Having concluded that the Board's finding of Cotton's insincerity lacks a basis in fact, it remains to be shown why the government's total reliance upon Ehlert is misplaced. The government has failed to remember that the Supreme Court in settling in which forum a postinduction order claim for conscientious objection would be heard on its merits necessarily contemplated that claims of late crystallizers would have one, and only one, full opportunity for a prompt, fair and proper hearing. Cf. United States v. Shomock, 462 F.2d 338 (3rd Cir. 1972); United States v. Ziobro, 337 F. Supp. 1178 (S.D. Iowa, 1972). The Supreme Court also contemplated that a situation could arise in which neither the local board nor the military would make available a full opportunity to present a prima facie conscientious objection claim for determination under established criteria. Ehlert v. United States, supra at 107, 91 S. Ct. at 1325 (emphasis added). Should such a situation occur, the Supreme Court concluded that "* * * a wholly different case would be presented." Id. A comparison between the Selective Service proceedings involving Ehlert and Cotton clearly shows the significant differences between these two cases. See United States v. Shomock, supra.

 Ehlert's conscientious objection claim was never reviewed in any manner by his local board. Nor was he given an interview. After the interposition of his claim Ehlert was notified that "* * * it [his board] had declined to reopen his classification because the crystallization of his conscientious objection did not constitute the 'change in the registrant's status resulting from circumstances over which the registrant had no control' required for post-induction notice reopening under a Selective Service regulation." Ehlert v. United States, supra, 402 U.S. at 100, 91 S. Ct. at 1321 (footnote omitted). See 32 C.F.R. § 1625.2. Thus, Ehlert's board considered itself administratively prohibited, as a matter of law, from entertaining his claim. A proper review was reserved for the military, assuming Ehlert's compliance with available inservice procedures. See Army Regulation 635-20 and Department of Defense Directive (DOD) 1300.6, Section IV B2.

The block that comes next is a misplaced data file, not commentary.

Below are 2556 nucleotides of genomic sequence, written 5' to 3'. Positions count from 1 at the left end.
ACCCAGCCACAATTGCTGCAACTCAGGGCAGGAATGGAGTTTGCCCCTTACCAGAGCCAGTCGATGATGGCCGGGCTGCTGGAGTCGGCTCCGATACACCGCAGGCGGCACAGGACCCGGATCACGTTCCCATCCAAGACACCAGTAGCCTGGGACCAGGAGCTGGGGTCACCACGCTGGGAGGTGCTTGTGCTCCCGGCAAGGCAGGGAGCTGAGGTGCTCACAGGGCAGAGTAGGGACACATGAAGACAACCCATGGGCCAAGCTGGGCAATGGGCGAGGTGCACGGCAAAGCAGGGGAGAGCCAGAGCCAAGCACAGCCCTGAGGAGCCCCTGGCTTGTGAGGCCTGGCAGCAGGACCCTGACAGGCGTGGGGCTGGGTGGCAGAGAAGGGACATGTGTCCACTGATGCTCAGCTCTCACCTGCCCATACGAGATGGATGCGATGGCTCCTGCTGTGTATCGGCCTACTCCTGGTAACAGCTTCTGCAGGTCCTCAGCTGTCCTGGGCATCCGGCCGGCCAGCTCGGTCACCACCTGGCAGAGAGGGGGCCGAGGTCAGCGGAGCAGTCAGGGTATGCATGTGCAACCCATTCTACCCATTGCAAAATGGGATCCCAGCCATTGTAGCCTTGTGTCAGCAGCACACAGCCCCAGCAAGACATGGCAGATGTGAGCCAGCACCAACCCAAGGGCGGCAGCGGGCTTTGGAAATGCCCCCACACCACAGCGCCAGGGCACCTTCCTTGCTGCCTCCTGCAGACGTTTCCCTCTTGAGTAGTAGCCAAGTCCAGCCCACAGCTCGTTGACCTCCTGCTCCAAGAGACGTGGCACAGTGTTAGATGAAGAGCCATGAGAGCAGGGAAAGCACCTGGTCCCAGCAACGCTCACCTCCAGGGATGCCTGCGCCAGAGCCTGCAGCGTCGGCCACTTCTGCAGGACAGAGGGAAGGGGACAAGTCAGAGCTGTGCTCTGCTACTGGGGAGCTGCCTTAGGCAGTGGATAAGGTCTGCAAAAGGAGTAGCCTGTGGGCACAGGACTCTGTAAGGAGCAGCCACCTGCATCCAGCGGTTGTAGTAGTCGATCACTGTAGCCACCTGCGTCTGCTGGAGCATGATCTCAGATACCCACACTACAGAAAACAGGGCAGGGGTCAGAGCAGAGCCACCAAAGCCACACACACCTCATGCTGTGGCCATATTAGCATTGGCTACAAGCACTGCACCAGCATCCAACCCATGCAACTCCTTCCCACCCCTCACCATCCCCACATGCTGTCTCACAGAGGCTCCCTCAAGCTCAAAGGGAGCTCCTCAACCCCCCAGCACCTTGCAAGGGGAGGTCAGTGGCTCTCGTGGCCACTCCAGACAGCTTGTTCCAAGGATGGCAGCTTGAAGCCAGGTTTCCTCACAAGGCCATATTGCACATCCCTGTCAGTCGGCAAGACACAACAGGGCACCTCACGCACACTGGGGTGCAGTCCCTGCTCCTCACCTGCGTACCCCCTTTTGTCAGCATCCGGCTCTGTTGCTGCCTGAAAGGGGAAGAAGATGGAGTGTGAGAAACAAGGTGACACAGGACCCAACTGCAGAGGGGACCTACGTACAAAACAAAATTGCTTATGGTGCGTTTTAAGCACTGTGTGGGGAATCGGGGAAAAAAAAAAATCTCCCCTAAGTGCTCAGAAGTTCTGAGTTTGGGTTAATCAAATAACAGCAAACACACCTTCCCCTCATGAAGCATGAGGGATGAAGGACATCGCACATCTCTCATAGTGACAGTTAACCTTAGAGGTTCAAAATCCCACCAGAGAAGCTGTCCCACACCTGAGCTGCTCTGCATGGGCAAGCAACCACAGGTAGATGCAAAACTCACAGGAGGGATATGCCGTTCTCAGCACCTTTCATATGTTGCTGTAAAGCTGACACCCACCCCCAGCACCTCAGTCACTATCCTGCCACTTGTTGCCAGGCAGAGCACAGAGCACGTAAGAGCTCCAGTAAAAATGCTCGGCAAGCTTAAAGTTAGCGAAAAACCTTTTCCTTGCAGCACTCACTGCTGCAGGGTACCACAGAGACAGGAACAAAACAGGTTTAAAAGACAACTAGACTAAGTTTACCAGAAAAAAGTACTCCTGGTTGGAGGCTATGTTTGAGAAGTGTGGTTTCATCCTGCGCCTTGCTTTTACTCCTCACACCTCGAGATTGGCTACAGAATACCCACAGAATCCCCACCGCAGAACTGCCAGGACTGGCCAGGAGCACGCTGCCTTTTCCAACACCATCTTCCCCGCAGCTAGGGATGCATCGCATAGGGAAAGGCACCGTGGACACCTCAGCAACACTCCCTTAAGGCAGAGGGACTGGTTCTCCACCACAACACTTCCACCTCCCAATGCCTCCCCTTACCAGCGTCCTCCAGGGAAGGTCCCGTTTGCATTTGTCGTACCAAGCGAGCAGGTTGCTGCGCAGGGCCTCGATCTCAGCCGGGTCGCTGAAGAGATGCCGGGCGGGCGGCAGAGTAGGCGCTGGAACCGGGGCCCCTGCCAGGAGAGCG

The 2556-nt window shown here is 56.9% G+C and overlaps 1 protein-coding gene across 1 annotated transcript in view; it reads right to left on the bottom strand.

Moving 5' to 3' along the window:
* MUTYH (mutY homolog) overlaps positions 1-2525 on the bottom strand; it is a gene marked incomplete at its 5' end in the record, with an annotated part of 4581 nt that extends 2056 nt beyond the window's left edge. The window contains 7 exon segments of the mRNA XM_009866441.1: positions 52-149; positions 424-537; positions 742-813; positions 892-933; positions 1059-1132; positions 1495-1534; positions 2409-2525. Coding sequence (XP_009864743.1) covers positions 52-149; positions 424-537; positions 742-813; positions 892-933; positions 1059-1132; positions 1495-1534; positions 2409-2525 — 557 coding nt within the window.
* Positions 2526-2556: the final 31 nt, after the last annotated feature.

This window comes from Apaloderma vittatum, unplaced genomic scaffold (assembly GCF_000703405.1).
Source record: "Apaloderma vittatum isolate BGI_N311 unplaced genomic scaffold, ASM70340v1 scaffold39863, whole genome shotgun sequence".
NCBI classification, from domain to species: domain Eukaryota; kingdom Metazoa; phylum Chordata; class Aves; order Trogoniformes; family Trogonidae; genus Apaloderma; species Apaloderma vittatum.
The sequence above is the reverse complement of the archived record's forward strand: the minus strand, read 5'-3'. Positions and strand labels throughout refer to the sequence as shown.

Both Cotton and Shomock were late crystallizers. Each interposed his claim for conscientious objector status well before the decision in Ehlert. Unlike Ehlert, however, both Cotton and Shomock were accorded some form or review within the Selective Service System including personal interviews. Each of their files is unilluminating as to the reasons for the rejection of their claims. Significantly, neither Cotton nor Shomock accomplished induction. Given these circumstances the court in Shomock concluded that the proper forum for a full hearing on the merits of his claim was in the United States Courts. The Court stated:


"Under AR 635-20 para. 3(b) as it has been interpreted in Ehlert, 402 U.S. 99, at 106-107, 91 S. Ct. 1319 [28 L. Ed. 2d 625], Shomock might still not receive a full and fair hearing of his conscientious objector claim by the Army. Ehlert should eliminate any Army reluctance to review Shomock's claim under para. 3(b)(1), but para. 3(b)(2), which covers the unelaborated 'denial' by the Selective Service of Shomock's conscientious objector claim prior to induction, still exists to give the Army a basis to avoid reaching a decision on the merits of his claim."